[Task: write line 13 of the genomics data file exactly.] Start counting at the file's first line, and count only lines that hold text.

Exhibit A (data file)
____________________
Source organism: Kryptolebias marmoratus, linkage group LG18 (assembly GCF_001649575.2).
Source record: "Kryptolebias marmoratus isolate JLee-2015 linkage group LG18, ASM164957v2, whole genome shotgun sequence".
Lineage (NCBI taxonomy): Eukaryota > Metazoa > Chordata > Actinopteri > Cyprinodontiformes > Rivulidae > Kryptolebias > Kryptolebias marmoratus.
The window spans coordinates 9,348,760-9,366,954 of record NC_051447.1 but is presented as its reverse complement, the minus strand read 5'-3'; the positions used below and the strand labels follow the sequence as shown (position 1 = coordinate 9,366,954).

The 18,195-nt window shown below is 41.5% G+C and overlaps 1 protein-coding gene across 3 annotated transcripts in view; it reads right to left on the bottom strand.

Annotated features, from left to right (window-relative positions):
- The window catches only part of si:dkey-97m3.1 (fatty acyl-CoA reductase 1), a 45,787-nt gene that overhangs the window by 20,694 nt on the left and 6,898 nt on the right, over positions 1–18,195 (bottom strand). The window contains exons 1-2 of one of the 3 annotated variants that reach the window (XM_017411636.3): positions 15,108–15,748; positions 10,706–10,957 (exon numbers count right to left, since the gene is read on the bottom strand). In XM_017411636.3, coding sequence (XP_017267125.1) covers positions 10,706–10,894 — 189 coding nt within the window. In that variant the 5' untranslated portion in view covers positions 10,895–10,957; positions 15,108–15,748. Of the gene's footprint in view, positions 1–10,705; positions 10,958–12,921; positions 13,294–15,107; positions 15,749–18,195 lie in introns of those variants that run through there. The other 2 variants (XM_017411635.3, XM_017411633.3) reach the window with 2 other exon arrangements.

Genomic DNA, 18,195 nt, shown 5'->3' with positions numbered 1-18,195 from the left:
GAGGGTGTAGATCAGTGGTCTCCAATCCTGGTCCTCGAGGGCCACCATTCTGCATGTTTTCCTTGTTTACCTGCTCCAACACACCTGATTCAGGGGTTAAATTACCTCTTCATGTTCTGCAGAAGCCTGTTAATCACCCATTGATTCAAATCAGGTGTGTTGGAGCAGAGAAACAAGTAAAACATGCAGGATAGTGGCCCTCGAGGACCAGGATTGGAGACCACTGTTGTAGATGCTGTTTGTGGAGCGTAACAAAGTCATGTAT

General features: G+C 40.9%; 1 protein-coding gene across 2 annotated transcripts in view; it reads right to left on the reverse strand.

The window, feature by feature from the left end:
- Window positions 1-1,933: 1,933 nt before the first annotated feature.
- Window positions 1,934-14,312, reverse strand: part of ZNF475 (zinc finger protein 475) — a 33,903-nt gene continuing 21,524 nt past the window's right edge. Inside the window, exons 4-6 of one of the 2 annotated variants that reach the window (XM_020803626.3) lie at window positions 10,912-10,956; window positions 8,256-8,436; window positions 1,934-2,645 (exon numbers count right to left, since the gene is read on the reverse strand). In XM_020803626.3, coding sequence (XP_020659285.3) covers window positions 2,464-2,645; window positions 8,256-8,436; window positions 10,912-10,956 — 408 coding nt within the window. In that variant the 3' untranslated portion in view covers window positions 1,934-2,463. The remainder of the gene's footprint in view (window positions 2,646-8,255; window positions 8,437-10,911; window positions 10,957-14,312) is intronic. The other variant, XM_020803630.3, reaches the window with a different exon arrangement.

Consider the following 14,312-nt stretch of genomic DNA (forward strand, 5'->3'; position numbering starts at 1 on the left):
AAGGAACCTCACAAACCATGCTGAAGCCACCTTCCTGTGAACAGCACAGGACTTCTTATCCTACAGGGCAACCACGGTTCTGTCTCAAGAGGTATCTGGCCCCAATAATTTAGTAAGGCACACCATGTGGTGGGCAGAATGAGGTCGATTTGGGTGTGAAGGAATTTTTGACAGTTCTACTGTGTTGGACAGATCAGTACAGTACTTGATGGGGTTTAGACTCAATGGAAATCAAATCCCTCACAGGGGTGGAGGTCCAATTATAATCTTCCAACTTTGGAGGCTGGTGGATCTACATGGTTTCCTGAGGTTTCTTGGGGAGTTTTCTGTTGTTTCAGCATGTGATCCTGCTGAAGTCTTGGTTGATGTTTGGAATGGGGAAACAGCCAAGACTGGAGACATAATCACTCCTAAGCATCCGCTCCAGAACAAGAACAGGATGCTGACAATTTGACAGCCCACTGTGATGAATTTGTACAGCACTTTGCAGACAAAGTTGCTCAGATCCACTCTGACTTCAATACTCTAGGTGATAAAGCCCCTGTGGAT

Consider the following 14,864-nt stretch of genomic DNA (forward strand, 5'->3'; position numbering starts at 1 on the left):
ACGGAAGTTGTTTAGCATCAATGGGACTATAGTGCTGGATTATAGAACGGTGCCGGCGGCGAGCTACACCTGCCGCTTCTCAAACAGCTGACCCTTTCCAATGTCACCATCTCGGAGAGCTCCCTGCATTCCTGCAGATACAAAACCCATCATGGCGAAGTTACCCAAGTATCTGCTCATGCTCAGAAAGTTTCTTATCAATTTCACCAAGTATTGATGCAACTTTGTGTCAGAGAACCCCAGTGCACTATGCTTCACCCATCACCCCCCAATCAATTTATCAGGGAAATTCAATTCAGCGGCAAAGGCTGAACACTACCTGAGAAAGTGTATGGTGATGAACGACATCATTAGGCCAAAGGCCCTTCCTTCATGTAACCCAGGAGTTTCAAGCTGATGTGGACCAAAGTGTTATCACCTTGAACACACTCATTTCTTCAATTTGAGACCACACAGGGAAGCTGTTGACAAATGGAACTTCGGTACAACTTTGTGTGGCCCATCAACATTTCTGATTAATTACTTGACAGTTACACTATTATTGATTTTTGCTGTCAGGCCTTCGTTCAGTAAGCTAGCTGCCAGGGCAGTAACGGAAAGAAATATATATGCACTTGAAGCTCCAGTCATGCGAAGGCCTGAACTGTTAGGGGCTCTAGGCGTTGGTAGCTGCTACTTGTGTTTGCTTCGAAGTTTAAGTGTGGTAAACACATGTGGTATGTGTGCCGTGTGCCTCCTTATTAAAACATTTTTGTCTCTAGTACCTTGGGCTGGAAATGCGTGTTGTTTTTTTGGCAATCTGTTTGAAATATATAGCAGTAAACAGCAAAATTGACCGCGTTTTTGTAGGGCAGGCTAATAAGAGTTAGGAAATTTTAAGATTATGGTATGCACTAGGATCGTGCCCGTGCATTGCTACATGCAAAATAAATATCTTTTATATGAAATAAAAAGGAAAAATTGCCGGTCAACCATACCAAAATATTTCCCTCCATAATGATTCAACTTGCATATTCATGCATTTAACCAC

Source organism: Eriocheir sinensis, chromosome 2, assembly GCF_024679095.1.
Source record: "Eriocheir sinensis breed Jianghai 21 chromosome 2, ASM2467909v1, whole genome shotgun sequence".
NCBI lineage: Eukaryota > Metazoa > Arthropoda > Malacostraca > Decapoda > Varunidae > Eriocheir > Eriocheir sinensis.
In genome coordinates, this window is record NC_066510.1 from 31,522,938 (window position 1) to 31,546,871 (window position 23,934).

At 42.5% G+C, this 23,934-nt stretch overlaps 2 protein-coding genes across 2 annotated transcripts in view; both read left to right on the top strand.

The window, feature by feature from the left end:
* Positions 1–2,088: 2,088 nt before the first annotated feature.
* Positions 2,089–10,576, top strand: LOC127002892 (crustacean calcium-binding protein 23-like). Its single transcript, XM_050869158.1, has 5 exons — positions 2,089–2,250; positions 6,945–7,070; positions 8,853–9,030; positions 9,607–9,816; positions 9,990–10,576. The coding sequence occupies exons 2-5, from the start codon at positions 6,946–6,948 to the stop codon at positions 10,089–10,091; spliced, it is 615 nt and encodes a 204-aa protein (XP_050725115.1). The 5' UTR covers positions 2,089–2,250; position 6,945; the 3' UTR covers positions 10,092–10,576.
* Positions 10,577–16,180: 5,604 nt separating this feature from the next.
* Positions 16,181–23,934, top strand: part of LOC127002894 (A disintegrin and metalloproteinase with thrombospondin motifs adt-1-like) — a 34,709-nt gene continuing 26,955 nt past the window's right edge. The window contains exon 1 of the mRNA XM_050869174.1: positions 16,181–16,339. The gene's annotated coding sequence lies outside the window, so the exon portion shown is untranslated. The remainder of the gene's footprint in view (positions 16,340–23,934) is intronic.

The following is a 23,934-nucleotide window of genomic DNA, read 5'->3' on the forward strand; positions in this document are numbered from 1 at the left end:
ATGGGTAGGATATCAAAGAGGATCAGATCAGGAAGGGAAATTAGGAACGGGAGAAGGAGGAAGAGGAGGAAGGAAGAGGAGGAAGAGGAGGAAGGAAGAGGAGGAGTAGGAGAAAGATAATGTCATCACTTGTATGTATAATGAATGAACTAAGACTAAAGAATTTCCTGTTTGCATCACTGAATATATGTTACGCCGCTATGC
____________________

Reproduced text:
- Window positions 1,934-14,312, reverse strand: part of ZNF475 (zinc finger protein 475) — a 33,903-nt gene continuing 21,524 nt past the window's right edge. Inside the window, exons 4-6 of one of the 2 annotated variants that reach the window (XM_020803626.3) lie at window positions 10,912-10,956; window positions 8,256-8,436; window positions 1,934-2,645 (exon numbers count right to left, since the gene is read on the reverse strand). In XM_020803626.3, coding sequence (XP_020659285.3) covers window positions 2,464-2,645; window positions 8,256-8,436; window positions 10,912-10,956 — 408 coding nt within the window. In that variant the 3' untranslated portion in view covers window positions 1,934-2,463. The remainder of the gene's footprint in view (window positions 2,646-8,255; window positions 8,437-10,911; window positions 10,957-14,312) is intronic. The other variant, XM_020803630.3, reaches the window with a different exon arrangement.